"We're just playing baseball the way we wanted to play it from the beginning," said Mussina (11-10). "We had a lot of struggles in the beginning of the season, and now, with a week to go, we're in the position we want to be in. We're playing the game the way we want to play it. It's not anywhere close to the same team it was in April and May."
The Yankees have won 14 of 17 to improve to a season-high 25 games over .500. New York will complete its home schedule on Monday, making up an April 25 rainout, before playing its final six games on the road.
"This is the time of year that you want to play well, because the pressure is on," Yankees manager Joe Torre said. "You have certain things that you need to accomplish. We've played well under pressure all year. The most important thing is to make sure we don't lose our edge."
Mussina, who had to be pulled from the rotation in late August after three consecutive horrid starts, has re-emerged in September to regain Torre's trust. With the exception of a three-run blip in the second inning, Mussina held Toronto scoreless in six of the seven innings he pitched on Sunday, including retiring nine straight to close out his start.
"I'm just glad [Torre] gave me a chance to go back out there and pitch," Mussina said. "He didn't have to. He made a decision and could have stuck with it. They let me get back out there and do it again, and I've thrown the ball pretty well since they let me back out there. It's the way the game works sometimes."
Mussina scattered seven hits and struck out five to move past Vic Willis for sole possession of 43rd place on baseball's all-time wins list, one shy of longtime Torre favorite Bob Gibson.
"It's nice to have been given a chance to go out there for that long a period of time, a chance to win 250 games," Mussina said. "To play with some of the talent and some of the people that I've had a chance to do it, it's been a lot of fun. It's been great, and I hope to go out there and win a few more."
After playing two extra-inning contests to open their series with the Blue Jays -- 25 innings of baseball that spanned nine hours and 45 minutes -- the Yankees were able to record Sunday's win in more efficient fashion.
Toronto starter Dustin McGowan was chased in the fifth inning, as Robinson Cano gave New York the lead on the final pitch from McGowan (11-10), ripping a run-scoring single to right. Facing reliever Brian Tallet, Doug Mientkiewicz nubbed a slow roller up the third-base line that Russ Adams could not barehand, allowing a second run to score on the hit.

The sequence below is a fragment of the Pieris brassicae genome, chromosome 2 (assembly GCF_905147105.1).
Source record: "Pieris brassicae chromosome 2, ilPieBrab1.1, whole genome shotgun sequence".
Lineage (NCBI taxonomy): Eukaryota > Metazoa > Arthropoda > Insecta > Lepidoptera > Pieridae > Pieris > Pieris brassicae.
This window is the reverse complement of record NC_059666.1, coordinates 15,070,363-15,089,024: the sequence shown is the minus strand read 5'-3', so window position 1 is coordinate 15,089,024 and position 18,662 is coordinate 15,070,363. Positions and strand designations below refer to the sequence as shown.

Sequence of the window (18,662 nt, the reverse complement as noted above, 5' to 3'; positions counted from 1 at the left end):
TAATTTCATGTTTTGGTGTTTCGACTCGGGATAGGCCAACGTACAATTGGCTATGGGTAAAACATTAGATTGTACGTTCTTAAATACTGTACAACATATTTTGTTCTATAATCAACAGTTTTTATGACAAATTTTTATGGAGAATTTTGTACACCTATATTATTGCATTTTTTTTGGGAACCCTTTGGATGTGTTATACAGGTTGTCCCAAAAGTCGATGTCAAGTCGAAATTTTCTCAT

Jose Molina then came through with a bloop single to left that brought home New York's sixth run, one of a season-high three RBIs in the backup catcher's three-hit game.
Molina opened the season with the Angels, now a possible playoff opponent, and has provided an upgrade over original backup Wil Nieves. After Jorge Posada caught all 10 innings of Saturday's arduous five-hour affair, Molina was able to offer a full day off and yet not hurt the team offensively -- he has hit safely in nine of his last 10 starts and 10 of 14 since joining the Yankees.
"I'm still adjusting," Molina said. "It's not easy. I've been on the West Coast for seven years, and coming to the East Coast, it's not easy, family-wise or personal-wise. You've just got to step up and do your job, no matter what the situation is. When you get home, you deal with those things."
The two clubs traded three-run innings in the second, as Mussina saw a string of 14 scoreless frames end. Adam Lind had a two-run double and Curtis Thigpen had a run-scoring single for the Blue Jays, but the Yankees answered with run-scoring singles by Molina, Johnny Damon and Derek Jeter in the bottom half, providing Mussina with enough of a cushion to get back to work comfortably.
"He was great," Molina said. "He was hitting his spots. In the second inning, he gave up some runs, but those pitches were good. There wasn't anything bad at all."
Mussina also had strong defense and some fortunate play-calling. Molina picked off Alex Rios on a snap throw down to first base in the third inning, and Melky Cabrera, who preserved a tie game in the 10th inning on Saturday with an outfield assist, turned in another on Sunday to throw out Gregg Zaun at the plate on a questionable tag play ending the fourth inning.
Like on Saturday, the Yankees had to endure a bullpen crisis, but this time they had a magic answer. Before the game, Torre had indicated to reporters that rookie sensation Joba Chamberlain would be unavailable, but he reversed field after consulting with general manager Brian Cashman and pitching coordinator Nardi Contreras, the architect of the so-called "Joba Rules."
"We're on the move with this thing," Torre said. "A lot of it is going to be judged on pitch counts. The days off will vary. Certain situations have to be right for us to be in a position to use him, and unfortunately, it called for that."
Reliever Luis Vizcaino surrendered a two-run homer to Matt Stairs in the eighth, but Chamberlain -- pitching on his 22nd birthday -- was summoned to pitch out of a two-out, two-on jam, striking out Lind on a slider to end his inning. Since Chamberlain threw just five pitches to Lind in the eighth, the Yankees sent him back out for the ninth, when he set the Blue Jays down in order for his first career save.
"It's all fun," Chamberlain said. "It's all new experiences every time I go out there, so it's good."